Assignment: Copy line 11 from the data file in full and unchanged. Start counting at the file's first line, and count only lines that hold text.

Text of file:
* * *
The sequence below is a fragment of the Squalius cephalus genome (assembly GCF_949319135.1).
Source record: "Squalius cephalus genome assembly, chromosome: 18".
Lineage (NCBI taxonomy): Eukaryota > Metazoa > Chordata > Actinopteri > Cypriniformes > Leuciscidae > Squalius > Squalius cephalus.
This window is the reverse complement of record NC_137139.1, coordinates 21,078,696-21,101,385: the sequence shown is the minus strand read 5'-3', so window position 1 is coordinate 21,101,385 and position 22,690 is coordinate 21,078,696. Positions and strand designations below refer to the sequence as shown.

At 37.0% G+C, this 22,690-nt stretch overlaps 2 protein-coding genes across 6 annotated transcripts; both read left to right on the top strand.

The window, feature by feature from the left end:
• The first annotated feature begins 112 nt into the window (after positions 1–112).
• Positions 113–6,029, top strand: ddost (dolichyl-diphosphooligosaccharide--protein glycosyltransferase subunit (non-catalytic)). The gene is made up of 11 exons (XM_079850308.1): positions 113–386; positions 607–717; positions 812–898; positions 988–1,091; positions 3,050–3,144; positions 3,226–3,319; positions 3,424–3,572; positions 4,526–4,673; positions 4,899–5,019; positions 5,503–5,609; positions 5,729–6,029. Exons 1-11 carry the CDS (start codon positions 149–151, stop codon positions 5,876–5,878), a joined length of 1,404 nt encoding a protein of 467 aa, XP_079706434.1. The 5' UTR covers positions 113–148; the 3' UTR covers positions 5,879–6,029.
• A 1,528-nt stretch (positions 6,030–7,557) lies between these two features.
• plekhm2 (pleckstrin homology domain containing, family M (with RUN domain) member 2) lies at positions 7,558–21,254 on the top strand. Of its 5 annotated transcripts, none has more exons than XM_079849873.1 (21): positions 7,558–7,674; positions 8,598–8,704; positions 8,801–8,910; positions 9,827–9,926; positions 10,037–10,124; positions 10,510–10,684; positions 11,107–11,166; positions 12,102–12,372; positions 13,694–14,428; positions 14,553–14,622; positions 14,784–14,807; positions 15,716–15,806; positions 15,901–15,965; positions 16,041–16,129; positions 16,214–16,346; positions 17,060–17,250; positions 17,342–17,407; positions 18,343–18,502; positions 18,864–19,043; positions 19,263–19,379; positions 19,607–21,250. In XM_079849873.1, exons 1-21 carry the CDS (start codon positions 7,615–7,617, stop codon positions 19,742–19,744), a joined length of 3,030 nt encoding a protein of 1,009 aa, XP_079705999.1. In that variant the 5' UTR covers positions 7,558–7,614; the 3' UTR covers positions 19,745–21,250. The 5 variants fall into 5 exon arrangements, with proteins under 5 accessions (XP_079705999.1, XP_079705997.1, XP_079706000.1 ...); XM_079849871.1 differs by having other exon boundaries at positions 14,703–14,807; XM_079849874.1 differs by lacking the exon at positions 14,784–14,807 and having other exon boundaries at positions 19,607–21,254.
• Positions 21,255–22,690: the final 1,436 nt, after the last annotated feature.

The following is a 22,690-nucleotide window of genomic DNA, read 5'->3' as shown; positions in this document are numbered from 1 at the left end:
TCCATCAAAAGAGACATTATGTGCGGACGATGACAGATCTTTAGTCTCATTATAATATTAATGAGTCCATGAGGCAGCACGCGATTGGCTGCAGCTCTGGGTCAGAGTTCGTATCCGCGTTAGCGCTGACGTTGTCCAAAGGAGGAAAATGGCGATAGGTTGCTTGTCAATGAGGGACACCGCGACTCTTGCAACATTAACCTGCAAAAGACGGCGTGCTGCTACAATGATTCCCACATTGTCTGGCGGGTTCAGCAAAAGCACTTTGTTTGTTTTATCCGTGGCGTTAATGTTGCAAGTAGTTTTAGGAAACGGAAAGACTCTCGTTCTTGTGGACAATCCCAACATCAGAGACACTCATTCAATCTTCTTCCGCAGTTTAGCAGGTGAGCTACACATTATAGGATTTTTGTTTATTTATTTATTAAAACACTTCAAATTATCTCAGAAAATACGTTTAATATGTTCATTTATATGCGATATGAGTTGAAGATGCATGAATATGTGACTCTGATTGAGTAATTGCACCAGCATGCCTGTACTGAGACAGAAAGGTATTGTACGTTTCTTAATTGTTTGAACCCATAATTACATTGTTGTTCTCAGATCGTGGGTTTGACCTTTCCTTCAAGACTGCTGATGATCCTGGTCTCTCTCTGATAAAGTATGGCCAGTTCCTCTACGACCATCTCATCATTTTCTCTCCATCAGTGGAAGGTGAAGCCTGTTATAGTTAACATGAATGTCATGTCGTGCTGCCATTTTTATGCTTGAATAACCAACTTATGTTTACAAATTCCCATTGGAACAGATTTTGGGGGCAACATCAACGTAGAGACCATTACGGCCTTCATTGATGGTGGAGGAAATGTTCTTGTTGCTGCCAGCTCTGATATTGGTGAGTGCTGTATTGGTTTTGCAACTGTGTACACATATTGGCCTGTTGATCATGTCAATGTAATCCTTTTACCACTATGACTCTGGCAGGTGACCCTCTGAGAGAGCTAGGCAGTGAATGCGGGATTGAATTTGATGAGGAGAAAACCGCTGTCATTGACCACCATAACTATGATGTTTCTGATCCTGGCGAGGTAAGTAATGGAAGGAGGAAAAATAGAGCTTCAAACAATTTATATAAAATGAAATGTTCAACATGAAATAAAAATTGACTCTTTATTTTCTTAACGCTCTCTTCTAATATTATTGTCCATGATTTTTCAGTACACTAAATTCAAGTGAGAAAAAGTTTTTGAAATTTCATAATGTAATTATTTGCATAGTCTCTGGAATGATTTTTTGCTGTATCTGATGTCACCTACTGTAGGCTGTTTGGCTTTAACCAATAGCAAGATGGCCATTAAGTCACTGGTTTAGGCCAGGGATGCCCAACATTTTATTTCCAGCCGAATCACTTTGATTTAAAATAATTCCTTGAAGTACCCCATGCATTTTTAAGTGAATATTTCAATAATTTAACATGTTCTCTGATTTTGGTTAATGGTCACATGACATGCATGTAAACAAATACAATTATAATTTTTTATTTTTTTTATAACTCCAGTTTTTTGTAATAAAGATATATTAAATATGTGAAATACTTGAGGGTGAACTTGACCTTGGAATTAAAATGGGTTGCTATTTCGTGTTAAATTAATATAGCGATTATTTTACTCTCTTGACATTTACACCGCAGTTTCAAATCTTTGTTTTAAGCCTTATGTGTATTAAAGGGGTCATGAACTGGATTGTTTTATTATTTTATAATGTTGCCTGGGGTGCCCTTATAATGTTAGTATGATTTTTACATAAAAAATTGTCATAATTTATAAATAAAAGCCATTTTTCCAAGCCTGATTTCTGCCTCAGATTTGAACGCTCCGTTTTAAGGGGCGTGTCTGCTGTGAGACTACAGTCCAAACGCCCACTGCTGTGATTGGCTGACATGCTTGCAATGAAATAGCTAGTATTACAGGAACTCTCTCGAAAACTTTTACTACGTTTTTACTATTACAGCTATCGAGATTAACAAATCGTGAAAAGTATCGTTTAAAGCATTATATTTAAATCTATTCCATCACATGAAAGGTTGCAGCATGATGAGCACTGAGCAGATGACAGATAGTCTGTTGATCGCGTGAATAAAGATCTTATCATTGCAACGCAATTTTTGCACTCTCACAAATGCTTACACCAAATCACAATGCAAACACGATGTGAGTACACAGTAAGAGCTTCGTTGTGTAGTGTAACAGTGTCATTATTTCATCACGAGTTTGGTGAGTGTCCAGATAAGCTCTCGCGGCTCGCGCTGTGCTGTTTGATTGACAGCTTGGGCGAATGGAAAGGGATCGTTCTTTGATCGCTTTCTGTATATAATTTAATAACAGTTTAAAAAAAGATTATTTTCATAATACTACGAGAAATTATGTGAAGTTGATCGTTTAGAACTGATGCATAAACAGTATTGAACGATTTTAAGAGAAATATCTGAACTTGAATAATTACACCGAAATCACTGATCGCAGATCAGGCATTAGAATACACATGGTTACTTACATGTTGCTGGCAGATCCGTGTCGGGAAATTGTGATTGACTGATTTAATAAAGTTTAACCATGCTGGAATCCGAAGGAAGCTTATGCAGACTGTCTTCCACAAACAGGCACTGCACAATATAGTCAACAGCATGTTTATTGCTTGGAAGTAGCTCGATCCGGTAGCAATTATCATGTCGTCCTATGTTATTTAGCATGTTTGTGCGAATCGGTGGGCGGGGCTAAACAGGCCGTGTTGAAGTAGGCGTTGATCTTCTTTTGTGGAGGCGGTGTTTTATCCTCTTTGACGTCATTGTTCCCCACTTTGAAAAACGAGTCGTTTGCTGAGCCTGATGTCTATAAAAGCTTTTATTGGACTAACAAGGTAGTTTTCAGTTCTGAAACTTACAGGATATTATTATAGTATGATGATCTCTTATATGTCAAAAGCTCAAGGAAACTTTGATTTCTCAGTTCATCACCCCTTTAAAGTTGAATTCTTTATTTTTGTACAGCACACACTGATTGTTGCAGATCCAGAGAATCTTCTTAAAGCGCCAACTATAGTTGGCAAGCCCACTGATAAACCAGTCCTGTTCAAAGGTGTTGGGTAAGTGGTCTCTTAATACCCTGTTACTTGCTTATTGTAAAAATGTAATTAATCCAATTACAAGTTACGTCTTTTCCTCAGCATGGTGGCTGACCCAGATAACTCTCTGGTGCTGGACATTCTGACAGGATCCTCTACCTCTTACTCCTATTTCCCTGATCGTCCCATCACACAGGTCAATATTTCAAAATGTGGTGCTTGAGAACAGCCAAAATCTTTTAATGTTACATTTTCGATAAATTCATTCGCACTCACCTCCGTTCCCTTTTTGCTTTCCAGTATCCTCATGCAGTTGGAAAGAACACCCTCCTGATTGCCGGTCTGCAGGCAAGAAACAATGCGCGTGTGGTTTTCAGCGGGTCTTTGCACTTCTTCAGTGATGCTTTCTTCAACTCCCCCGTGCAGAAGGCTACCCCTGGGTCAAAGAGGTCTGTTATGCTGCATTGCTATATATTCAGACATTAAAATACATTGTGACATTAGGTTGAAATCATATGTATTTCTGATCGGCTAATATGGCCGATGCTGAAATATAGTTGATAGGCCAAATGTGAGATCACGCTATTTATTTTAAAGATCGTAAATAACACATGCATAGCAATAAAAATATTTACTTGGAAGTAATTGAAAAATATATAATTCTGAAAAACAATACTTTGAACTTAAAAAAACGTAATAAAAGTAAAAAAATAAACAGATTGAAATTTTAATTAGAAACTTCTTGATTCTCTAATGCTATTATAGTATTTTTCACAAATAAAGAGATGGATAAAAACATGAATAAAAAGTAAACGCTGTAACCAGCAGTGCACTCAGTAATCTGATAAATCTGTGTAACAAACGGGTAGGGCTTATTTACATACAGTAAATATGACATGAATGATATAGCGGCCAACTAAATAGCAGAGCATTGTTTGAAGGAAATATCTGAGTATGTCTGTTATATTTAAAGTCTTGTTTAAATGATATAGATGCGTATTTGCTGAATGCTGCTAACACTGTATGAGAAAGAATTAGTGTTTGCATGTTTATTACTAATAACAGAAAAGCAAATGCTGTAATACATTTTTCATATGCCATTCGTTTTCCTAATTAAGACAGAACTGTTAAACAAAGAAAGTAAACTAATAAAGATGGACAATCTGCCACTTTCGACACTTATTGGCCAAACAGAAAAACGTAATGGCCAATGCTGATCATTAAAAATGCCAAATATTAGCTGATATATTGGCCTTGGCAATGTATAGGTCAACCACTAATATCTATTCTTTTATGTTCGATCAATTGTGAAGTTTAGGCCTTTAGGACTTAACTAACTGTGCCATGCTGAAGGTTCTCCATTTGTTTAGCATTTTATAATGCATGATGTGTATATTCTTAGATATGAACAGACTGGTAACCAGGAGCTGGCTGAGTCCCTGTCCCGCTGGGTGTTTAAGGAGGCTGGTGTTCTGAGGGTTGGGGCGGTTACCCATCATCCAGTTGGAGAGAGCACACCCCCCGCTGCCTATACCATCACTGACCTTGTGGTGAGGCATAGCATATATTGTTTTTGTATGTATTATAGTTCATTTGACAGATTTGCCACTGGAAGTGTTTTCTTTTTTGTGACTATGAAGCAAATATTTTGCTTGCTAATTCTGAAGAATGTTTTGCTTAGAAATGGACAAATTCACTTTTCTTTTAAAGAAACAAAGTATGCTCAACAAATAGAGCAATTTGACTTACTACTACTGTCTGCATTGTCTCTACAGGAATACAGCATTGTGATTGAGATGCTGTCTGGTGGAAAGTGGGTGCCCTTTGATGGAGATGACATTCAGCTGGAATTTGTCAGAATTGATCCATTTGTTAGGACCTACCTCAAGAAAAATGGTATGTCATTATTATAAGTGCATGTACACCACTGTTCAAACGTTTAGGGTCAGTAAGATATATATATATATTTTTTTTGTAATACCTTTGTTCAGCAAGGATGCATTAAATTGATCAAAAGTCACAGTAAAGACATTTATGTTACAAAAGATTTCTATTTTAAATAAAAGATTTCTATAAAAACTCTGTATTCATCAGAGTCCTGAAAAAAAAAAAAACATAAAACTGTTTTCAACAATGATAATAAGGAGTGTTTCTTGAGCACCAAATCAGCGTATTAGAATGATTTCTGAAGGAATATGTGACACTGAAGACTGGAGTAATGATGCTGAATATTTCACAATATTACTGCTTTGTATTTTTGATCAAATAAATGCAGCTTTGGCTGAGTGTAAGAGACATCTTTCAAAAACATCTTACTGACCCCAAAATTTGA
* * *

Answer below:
• Positions 21,255–22,690: the final 1,436 nt, after the last annotated feature.